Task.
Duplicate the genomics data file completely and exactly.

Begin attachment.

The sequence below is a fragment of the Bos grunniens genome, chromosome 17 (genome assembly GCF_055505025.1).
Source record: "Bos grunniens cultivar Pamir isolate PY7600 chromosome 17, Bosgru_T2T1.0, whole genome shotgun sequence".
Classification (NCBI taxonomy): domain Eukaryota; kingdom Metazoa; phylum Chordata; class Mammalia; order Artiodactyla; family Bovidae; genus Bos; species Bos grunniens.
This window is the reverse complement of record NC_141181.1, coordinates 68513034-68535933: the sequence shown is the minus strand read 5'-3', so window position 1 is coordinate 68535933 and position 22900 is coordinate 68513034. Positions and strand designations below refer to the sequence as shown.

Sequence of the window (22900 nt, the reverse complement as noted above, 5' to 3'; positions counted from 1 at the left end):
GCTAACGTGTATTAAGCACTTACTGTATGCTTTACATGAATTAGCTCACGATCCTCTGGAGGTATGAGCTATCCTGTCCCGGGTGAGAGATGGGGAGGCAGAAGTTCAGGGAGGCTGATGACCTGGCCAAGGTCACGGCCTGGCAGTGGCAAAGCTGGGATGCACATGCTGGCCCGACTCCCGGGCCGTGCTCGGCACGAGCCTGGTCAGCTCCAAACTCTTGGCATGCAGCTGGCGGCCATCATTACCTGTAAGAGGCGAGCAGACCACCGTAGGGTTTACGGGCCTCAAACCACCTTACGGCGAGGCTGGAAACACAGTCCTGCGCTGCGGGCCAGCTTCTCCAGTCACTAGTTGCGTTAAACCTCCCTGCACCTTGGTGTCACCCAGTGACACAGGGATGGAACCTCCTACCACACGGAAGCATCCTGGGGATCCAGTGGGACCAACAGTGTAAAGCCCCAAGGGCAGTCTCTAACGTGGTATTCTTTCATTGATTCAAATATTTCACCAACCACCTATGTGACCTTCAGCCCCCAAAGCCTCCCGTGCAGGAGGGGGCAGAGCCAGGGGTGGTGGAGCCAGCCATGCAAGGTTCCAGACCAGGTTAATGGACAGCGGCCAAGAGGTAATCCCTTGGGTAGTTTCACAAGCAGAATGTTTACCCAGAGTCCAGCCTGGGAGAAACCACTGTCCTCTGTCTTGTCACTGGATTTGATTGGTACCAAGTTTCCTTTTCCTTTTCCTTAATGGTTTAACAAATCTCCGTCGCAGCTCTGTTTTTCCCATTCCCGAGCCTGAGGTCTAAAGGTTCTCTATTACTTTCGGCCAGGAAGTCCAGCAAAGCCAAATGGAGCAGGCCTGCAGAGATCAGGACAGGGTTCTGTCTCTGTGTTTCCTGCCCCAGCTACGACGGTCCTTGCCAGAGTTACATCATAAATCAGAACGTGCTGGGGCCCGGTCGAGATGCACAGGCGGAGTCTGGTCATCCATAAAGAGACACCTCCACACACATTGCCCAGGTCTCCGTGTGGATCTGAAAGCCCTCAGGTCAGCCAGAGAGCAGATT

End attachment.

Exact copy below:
The sequence below is a fragment of the Bos grunniens genome, chromosome 17 (genome assembly GCF_055505025.1).
Source record: "Bos grunniens cultivar Pamir isolate PY7600 chromosome 17, Bosgru_T2T1.0, whole genome shotgun sequence".
Classification (NCBI taxonomy): domain Eukaryota; kingdom Metazoa; phylum Chordata; class Mammalia; order Artiodactyla; family Bovidae; genus Bos; species Bos grunniens.
This window is the reverse complement of record NC_141181.1, coordinates 68513034-68535933: the sequence shown is the minus strand read 5'-3', so window position 1 is coordinate 68535933 and position 22900 is coordinate 68513034. Positions and strand designations below refer to the sequence as shown.

Sequence of the window (22900 nt, the reverse complement as noted above, 5' to 3'; positions counted from 1 at the left end):
GCTAACGTGTATTAAGCACTTACTGTATGCTTTACATGAATTAGCTCACGATCCTCTGGAGGTATGAGCTATCCTGTCCCGGGTGAGAGATGGGGAGGCAGAAGTTCAGGGAGGCTGATGACCTGGCCAAGGTCACGGCCTGGCAGTGGCAAAGCTGGGATGCACATGCTGGCCCGACTCCCGGGCCGTGCTCGGCACGAGCCTGGTCAGCTCCAAACTCTTGGCATGCAGCTGGCGGCCATCATTACCTGTAAGAGGCGAGCAGACCACCGTAGGGTTTACGGGCCTCAAACCACCTTACGGCGAGGCTGGAAACACAGTCCTGCGCTGCGGGCCAGCTTCTCCAGTCACTAGTTGCGTTAAACCTCCCTGCACCTTGGTGTCACCCAGTGACACAGGGATGGAACCTCCTACCACACGGAAGCATCCTGGGGATCCAGTGGGACCAACAGTGTAAAGCCCCAAGGGCAGTCTCTAACGTGGTATTCTTTCATTGATTCAAATATTTCACCAACCACCTATGTGACCTTCAGCCCCCAAAGCCTCCCGTGCAGGAGGGGGCAGAGCCAGGGGTGGTGGAGCCAGCCATGCAAGGTTCCAGACCAGGTTAATGGACAGCGGCCAAGAGGTAATCCCTTGGGTAGTTTCACAAGCAGAATGTTTACCCAGAGTCCAGCCTGGGAGAAACCACTGTCCTCTGTCTTGTCACTGGATTTGATTGGTACCAAGTTTCCTTTTCCTTTTCCTTAATGGTTTAACAAATCTCCGTCGCAGCTCTGTTTTTCCCATTCCCGAGCCTGAGGTCTAAAGGTTCTCTATTACTTTCGGCCAGGAAGTCCAGCAAAGCCAAATGGAGCAGGCCTGCAGAGATCAGGACAGGGTTCTGTCTCTGTGTTTCCTGCCCCAGCTACGACGGTCCTTGCCAGAGTTACATCATAAATCAGAACGTGCTGGGGCCCGGTCGAGATGCACAGGCGGAGTCTGGTCATCCATAAAGAGACACCTCCACACACATTGCCCAGGTCTCCGTGTGGATCTGAAAGCCCTCAGGTCAGCCAGAGAGCAGATT